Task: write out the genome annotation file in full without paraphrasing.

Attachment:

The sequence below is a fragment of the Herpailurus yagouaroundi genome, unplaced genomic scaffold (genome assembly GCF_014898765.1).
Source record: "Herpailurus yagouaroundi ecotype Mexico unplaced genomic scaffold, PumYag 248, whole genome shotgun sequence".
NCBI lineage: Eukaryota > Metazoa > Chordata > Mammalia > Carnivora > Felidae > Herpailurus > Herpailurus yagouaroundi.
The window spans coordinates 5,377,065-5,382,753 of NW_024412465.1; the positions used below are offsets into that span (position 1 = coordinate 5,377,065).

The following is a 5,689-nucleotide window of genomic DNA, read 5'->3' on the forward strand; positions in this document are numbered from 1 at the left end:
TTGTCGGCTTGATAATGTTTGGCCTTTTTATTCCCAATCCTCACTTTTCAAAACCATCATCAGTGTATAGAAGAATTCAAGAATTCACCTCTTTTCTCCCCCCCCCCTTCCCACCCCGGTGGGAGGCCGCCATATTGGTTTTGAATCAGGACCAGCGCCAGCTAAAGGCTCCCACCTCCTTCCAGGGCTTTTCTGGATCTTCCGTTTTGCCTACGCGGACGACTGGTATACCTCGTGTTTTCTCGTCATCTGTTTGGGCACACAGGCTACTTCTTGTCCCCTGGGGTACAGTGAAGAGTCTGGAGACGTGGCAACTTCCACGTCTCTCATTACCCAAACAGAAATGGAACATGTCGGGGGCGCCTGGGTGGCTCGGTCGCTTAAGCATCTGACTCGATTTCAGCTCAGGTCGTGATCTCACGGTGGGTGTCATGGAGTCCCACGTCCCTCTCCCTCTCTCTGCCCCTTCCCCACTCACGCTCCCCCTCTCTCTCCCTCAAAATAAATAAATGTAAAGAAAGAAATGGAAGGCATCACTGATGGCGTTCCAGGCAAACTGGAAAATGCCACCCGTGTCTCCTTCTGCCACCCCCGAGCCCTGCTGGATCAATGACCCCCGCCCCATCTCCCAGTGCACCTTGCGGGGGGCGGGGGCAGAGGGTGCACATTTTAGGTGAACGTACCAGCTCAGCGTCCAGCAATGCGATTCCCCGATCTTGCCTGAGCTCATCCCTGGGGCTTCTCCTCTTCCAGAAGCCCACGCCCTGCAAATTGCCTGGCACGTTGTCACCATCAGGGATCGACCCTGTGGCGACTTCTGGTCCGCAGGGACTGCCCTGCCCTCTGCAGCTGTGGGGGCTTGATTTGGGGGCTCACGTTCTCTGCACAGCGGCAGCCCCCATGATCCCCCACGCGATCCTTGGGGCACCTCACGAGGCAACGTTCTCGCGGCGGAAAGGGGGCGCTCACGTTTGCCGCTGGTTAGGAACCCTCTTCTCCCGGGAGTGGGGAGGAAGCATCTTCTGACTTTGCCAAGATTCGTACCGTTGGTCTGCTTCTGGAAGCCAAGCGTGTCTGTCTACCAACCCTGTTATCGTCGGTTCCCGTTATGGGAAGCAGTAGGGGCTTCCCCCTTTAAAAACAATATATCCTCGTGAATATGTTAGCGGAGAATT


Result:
The sequence below is a fragment of the Herpailurus yagouaroundi genome, unplaced genomic scaffold (genome assembly GCF_014898765.1).
Source record: "Herpailurus yagouaroundi ecotype Mexico unplaced genomic scaffold, PumYag 248, whole genome shotgun sequence".
NCBI lineage: Eukaryota > Metazoa > Chordata > Mammalia > Carnivora > Felidae > Herpailurus > Herpailurus yagouaroundi.
The window spans coordinates 5,377,065-5,382,753 of NW_024412465.1; the positions used below are offsets into that span (position 1 = coordinate 5,377,065).

The following is a 5,689-nucleotide window of genomic DNA, read 5'->3' on the forward strand; positions in this document are numbered from 1 at the left end:
TTGTCGGCTTGATAATGTTTGGCCTTTTTATTCCCAATCCTCACTTTTCAAAACCATCATCAGTGTATAGAAGAATTCAAGAATTCACCTCTTTTCTCCCCCCCCCCTTCCCACCCCGGTGGGAGGCCGCCATATTGGTTTTGAATCAGGACCAGCGCCAGCTAAAGGCTCCCACCTCCTTCCAGGGCTTTTCTGGATCTTCCGTTTTGCCTACGCGGACGACTGGTATACCTCGTGTTTTCTCGTCATCTGTTTGGGCACACAGGCTACTTCTTGTCCCCTGGGGTACAGTGAAGAGTCTGGAGACGTGGCAACTTCCACGTCTCTCATTACCCAAACAGAAATGGAACATGTCGGGGGCGCCTGGGTGGCTCGGTCGCTTAAGCATCTGACTCGATTTCAGCTCAGGTCGTGATCTCACGGTGGGTGTCATGGAGTCCCACGTCCCTCTCCCTCTCTCTGCCCCTTCCCCACTCACGCTCCCCCTCTCTCTCCCTCAAAATAAATAAATGTAAAGAAAGAAATGGAAGGCATCACTGATGGCGTTCCAGGCAAACTGGAAAATGCCACCCGTGTCTCCTTCTGCCACCCCCGAGCCCTGCTGGATCAATGACCCCCGCCCCATCTCCCAGTGCACCTTGCGGGGGGCGGGGGCAGAGGGTGCACATTTTAGGTGAACGTACCAGCTCAGCGTCCAGCAATGCGATTCCCCGATCTTGCCTGAGCTCATCCCTGGGGCTTCTCCTCTTCCAGAAGCCCACGCCCTGCAAATTGCCTGGCACGTTGTCACCATCAGGGATCGACCCTGTGGCGACTTCTGGTCCGCAGGGACTGCCCTGCCCTCTGCAGCTGTGGGGGCTTGATTTGGGGGCTCACGTTCTCTGCACAGCGGCAGCCCCCATGATCCCCCACGCGATCCTTGGGGCACCTCACGAGGCAACGTTCTCGCGGCGGAAAGGGGGCGCTCACGTTTGCCGCTGGTTAGGAACCCTCTTCTCCCGGGAGTGGGGAGGAAGCATCTTCTGACTTTGCCAAGATTCGTACCGTTGGTCTGCTTCTGGAAGCCAAGCGTGTCTGTCTACCAACCCTGTTATCGTCGGTTCCCGTTATGGGAAGCAGTAGGGGCTTCCCCCTTTAAAAACAATATATCCTCGTGAATATGTTAGCGGAGAATT